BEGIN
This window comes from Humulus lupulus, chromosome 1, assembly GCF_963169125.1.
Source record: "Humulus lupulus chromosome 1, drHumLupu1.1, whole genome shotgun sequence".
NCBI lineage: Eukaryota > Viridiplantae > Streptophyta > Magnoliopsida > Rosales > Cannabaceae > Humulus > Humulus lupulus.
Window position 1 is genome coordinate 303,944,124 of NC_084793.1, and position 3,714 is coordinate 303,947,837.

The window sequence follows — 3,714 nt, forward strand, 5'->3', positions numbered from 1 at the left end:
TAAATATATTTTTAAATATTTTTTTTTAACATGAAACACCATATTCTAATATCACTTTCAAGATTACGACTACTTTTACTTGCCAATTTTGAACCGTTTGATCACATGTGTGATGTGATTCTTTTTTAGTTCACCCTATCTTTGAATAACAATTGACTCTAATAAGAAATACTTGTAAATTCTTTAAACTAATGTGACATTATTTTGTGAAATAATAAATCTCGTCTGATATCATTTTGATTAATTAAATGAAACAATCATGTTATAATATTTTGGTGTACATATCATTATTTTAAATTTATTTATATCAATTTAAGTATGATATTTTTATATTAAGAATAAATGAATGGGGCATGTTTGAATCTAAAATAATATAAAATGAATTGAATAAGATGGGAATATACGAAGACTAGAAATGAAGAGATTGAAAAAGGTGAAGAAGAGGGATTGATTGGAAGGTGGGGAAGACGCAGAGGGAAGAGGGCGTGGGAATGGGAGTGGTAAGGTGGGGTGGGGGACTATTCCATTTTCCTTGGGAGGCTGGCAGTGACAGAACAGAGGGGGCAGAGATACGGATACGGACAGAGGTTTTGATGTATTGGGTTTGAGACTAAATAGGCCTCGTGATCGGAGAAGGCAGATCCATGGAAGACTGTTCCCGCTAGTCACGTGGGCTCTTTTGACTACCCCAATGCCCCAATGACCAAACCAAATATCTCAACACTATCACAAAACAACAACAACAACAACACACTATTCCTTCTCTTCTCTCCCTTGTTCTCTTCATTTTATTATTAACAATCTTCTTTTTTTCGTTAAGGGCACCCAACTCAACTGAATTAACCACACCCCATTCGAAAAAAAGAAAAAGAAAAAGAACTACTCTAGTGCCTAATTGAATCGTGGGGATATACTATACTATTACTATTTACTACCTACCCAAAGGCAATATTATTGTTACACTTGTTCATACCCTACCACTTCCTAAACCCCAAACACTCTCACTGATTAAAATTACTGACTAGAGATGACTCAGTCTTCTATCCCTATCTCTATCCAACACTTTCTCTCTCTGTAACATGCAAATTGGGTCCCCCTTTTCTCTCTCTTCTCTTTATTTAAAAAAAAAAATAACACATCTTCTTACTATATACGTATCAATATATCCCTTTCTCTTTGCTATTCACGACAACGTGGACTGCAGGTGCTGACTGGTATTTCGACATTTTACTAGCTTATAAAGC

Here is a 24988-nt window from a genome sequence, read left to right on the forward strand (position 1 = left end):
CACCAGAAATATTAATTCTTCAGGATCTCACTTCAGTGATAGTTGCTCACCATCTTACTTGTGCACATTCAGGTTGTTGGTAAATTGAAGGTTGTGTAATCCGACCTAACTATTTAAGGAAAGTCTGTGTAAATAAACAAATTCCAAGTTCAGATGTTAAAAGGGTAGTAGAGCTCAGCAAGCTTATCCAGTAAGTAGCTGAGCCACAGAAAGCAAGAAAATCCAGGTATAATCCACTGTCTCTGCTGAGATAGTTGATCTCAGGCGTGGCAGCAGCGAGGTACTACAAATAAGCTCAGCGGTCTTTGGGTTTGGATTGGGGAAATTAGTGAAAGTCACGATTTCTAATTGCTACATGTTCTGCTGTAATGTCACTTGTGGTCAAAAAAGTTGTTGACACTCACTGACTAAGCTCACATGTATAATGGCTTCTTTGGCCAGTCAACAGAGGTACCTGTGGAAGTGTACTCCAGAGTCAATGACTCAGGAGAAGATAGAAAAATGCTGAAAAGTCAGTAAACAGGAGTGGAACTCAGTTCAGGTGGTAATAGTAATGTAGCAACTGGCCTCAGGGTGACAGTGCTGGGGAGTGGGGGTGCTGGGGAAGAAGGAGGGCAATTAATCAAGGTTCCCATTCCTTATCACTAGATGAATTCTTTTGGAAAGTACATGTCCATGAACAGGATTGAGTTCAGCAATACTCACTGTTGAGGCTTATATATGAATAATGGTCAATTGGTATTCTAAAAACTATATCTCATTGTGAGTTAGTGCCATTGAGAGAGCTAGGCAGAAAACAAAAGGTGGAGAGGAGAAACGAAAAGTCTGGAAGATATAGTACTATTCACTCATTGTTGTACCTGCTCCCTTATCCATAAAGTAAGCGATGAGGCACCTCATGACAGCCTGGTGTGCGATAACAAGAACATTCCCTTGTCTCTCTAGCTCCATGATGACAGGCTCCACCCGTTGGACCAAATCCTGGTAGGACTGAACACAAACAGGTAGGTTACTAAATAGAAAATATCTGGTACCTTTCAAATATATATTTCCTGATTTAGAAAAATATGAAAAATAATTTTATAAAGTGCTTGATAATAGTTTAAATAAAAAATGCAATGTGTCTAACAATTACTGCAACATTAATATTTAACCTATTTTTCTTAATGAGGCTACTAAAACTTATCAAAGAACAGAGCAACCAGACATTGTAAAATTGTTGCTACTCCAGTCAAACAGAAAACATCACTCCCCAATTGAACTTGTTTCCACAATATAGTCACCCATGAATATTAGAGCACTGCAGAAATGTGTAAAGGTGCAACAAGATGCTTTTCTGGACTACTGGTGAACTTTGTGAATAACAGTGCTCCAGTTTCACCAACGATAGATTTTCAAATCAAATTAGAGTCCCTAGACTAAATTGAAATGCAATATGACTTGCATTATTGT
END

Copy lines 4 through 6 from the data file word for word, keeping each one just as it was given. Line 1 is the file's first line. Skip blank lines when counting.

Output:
Window position 1 is genome coordinate 303,944,124 of NC_084793.1, and position 3,714 is coordinate 303,947,837.

The window sequence follows — 3,714 nt, forward strand, 5'->3', positions numbered from 1 at the left end:
TAAATATATTTTTAAATATTTTTTTTTAACATGAAACACCATATTCTAATATCACTTTCAAGATTACGACTACTTTTACTTGCCAATTTTGAACCGTTTGATCACATGTGTGATGTGATTCTTTTTTAGTTCACCCTATCTTTGAATAACAATTGACTCTAATAAGAAATACTTGTAAATTCTTTAAACTAATGTGACATTATTTTGTGAAATAATAAATCTCGTCTGATATCATTTTGATTAATTAAATGAAACAATCATGTTATAATATTTTGGTGTACATATCATTATTTTAAATTTATTTATATCAATTTAAGTATGATATTTTTATATTAAGAATAAATGAATGGGGCATGTTTGAATCTAAAATAATATAAAATGAATTGAATAAGATGGGAATATACGAAGACTAGAAATGAAGAGATTGAAAAAGGTGAAGAAGAGGGATTGATTGGAAGGTGGGGAAGACGCAGAGGGAAGAGGGCGTGGGAATGGGAGTGGTAAGGTGGGGTGGGGGACTATTCCATTTTCCTTGGGAGGCTGGCAGTGACAGAACAGAGGGGGCAGAGATACGGATACGGACAGAGGTTTTGATGTATTGGGTTTGAGACTAAATAGGCCTCGTGATCGGAGAAGGCAGATCCATGGAAGACTGTTCCCGCTAGTCACGTGGGCTCTTTTGACTACCCCAATGCCCCAATGACCAAACCAAATATCTCAACACTATCACAAAACAACAACAACAACAACACACTATTCCTTCTCTTCTCTCCCTTGTTCTCTTCATTTTATTATTAACAATCTTCTTTTTTTCGTTAAGGGCACCCAACTCAACTGAATTAACCACACCCCATTCGAAAAAAAGAAAAAGAAAAAGAACTACTCTAGTGCCTAATTGAATCGTGGGGATATACTATACTATTACTATTTACTACCTACCCAAAGGCAATATTATTGTTACACTTGTTCATACCCTACCACTTCCTAAACCCCAAACACTCTCACTGATTAAAATTACTGACTAGAGATGACTCAGTCTTCTATCCCTATCTCTATCCAACACTTTCTCTCTCTGTAACATGCAAATTGGGTCCCCCTTTTCTCTCTCTTCTCTTTATTTAAAAAAAAAAATAACACATCTTCTTACTATATACGTATCAATATATCCCTTTCTCTTTGCTATTCACGACAACGTGGACTGCAGGTGCTGACTGGTATTTCGACATTTTACTAGCTTATAAAGC